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Can supplier collaboration mitigate the risks of the post-pandemic global supply chain crisis?

By Das Dasgupta|

In the pre-pandemic supply chain environment, it wasn’t unusual for multiple suppliers to be very competitive across price, quantity, timeliness, or service level. As a result of the pandemic-driven supply chain disruptions and resulting uncertainty, more companies realize that extending visibility to their competing suppliers provides a collaborative opportunity to build healthy competition while increasing on-time, in-full rates, which results in better order fulfillment for all parties involved.

The concept isn’t entirely new. Automotive manufacturers like Toyota were successful in creating a rigorous supplier onboarding process while creating an environment for continuous improvement with detailed scorecards based on technical specs. While this is seen as tough love, the idea is to keep competition driving excellence. As such, a single supplier is encouraged to help create and foster competition as well.

For example, when Toyota had a single source part supplier, they would leverage their connections to secure another supplier in a separate region and establish an end-user license agreement (EULA) in which each supplier would receive a percentage of Toyota’s business. This method spurred quality improvements, increased reliability, and improved delivery outcomes (on time and in full). This also allowed Toyota to set specific standards, like Lean Six Sigma, for suppliers to meet, create greater transparency among suppliers and improve their supply chain commitments and fulfillment.

If your company wants to foster greater supplier collaboration and promote a sense of healthy competition, here are four benefits this approach can provide in a volatile supply chain environment.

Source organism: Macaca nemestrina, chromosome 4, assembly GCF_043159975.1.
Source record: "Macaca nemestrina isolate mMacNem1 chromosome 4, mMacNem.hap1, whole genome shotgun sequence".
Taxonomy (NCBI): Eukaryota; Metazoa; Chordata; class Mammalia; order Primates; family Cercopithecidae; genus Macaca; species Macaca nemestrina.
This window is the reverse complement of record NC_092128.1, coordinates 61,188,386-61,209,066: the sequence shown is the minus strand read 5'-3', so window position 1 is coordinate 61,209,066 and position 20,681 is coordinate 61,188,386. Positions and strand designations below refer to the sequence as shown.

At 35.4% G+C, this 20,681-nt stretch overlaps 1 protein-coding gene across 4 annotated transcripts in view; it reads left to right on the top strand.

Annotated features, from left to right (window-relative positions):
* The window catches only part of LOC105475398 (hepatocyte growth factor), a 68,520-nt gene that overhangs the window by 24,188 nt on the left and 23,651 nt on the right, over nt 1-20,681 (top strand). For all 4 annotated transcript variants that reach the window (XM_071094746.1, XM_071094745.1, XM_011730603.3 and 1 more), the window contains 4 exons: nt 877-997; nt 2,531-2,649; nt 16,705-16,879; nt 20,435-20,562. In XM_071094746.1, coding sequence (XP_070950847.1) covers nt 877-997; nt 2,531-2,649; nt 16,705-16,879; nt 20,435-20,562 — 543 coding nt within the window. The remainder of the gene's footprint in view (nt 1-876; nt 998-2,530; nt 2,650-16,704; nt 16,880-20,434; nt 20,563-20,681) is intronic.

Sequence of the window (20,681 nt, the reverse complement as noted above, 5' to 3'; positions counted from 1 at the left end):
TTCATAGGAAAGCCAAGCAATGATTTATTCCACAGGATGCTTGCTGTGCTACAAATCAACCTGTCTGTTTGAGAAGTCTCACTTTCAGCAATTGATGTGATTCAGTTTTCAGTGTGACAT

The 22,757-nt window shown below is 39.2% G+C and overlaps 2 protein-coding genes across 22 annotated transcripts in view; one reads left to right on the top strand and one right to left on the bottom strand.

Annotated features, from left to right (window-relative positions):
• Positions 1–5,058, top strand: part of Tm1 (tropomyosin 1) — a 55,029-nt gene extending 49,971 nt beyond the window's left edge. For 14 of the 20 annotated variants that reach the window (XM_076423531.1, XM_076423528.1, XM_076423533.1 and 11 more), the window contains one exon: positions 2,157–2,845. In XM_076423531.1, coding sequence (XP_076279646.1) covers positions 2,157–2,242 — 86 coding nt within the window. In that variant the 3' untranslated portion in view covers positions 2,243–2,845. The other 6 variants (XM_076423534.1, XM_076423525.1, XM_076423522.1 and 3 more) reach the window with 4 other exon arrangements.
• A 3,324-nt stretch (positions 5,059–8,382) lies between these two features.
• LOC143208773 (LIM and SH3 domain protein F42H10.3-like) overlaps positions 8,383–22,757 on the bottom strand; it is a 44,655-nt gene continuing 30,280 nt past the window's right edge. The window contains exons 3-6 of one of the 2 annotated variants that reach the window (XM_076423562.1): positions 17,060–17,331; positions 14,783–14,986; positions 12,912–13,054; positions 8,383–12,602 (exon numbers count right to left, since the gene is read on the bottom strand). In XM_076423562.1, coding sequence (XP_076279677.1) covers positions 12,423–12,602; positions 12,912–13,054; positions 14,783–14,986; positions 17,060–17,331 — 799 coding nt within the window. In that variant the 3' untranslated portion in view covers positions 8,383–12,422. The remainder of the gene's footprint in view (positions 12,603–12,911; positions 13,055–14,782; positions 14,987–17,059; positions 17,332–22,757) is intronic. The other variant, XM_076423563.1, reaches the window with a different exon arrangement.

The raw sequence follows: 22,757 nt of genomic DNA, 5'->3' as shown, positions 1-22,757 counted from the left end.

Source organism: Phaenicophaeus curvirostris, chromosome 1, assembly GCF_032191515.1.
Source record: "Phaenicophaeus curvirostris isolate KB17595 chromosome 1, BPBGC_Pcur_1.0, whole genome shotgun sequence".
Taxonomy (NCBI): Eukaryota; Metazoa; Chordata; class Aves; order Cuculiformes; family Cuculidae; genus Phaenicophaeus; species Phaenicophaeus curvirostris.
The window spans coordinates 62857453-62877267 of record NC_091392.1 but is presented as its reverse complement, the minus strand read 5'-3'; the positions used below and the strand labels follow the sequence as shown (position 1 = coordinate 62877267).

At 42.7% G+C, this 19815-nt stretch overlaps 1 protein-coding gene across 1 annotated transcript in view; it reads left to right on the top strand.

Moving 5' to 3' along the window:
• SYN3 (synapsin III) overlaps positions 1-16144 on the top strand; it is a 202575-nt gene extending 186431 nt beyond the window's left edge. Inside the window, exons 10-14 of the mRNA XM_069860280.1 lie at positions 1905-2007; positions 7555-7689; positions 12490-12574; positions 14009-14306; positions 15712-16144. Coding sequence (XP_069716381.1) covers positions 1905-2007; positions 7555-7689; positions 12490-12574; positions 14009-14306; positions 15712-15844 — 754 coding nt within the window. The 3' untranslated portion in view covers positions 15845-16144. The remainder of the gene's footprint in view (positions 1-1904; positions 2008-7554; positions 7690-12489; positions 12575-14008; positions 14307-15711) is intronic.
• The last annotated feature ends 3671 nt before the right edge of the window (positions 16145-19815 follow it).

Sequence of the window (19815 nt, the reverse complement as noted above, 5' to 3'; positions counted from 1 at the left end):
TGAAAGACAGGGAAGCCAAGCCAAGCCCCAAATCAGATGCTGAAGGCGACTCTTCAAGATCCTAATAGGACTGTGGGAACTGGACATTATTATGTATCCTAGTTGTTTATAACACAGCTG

Gain visibility into your upstream and downstream

According to the supply chain operations reference model (SCOR), every company should be aware of at least two upstream and two downstream suppliers for greater visibility and planning purposes. For example, a semiconductor chip manufacturer could be about four degrees separated from the end user, a smartphone customer. But if the chip manufacturer had visibility into how the end user is buying handsets in the carrier’s retail stores, then the chipmaker can have better insights into their demand forecast planning so that they can deliver high-quality goods on time and in full.

Additionally, if the chip maker can gain visibility into their upstream suppliers, who also have visibility into raw materials like silica, they would be able to project how many chips they could produce based on their silica supply. This is a best practice that can be applied across many industries.

Help smaller suppliers get the financing they need

Supply chain finance is another area where collaboration and visibility can lead to great results. Greater supply chain visibility among suppliers can help smaller suppliers gain the financial foothold they need to grow their business. For example, shoe manufacturers partner with banks, who in turn provide loans to the shoe manufacturer’s smaller suppliers that may need to procure materials to fulfill orders. The shoe manufacturer would confirm their list of partnered suppliers to the bank so that smaller suppliers can secure a loan to procure materials (which can be paid back once the product is delivered to the shoe manufacturer).